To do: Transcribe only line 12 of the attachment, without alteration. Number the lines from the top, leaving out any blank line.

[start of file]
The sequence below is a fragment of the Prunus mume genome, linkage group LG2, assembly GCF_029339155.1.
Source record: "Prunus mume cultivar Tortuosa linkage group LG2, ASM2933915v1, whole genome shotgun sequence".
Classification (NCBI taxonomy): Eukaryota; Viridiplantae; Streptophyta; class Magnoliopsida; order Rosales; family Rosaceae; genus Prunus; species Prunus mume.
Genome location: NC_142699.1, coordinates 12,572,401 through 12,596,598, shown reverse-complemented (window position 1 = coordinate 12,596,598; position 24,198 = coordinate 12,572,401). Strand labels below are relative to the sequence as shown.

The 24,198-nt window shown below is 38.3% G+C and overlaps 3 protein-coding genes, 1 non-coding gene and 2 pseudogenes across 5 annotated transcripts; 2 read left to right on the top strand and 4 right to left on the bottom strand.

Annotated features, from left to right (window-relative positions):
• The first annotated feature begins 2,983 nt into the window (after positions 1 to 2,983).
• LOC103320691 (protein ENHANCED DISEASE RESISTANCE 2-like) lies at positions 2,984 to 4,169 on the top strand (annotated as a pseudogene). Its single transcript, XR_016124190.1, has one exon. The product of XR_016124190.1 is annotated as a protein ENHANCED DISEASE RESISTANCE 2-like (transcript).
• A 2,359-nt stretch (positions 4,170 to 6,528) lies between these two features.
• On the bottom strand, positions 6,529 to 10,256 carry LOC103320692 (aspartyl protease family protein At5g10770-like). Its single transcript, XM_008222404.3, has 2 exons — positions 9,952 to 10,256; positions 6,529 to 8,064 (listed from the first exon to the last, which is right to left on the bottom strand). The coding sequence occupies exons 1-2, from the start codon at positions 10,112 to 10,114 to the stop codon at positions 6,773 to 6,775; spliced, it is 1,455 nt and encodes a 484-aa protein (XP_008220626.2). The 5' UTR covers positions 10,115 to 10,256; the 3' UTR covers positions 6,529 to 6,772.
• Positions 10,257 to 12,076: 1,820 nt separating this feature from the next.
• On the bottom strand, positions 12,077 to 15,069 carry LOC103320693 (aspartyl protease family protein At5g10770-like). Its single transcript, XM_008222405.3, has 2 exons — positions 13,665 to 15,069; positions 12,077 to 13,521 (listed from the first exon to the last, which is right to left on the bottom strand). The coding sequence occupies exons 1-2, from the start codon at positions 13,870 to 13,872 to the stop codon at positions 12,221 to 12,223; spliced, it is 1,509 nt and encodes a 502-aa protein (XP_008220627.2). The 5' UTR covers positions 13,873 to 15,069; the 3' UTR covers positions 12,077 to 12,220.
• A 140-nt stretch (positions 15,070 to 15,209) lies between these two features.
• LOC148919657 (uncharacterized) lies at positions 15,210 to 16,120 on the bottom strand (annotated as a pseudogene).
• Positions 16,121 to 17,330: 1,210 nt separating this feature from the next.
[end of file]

• On the bottom strand, positions 12,077 to 15,069 carry LOC103320693 (aspartyl protease family protein At5g10770-like). Its single transcript, XM_008222405.3, has 2 exons — positions 13,665 to 15,069; positions 12,077 to 13,521 (listed from the first exon to the last, which is right to left on the bottom strand). The coding sequence occupies exons 1-2, from the start codon at positions 13,870 to 13,872 to the stop codon at positions 12,221 to 12,223; spliced, it is 1,509 nt and encodes a 502-aa protein (XP_008220627.2). The 5' UTR covers positions 13,873 to 15,069; the 3' UTR covers positions 12,077 to 12,220.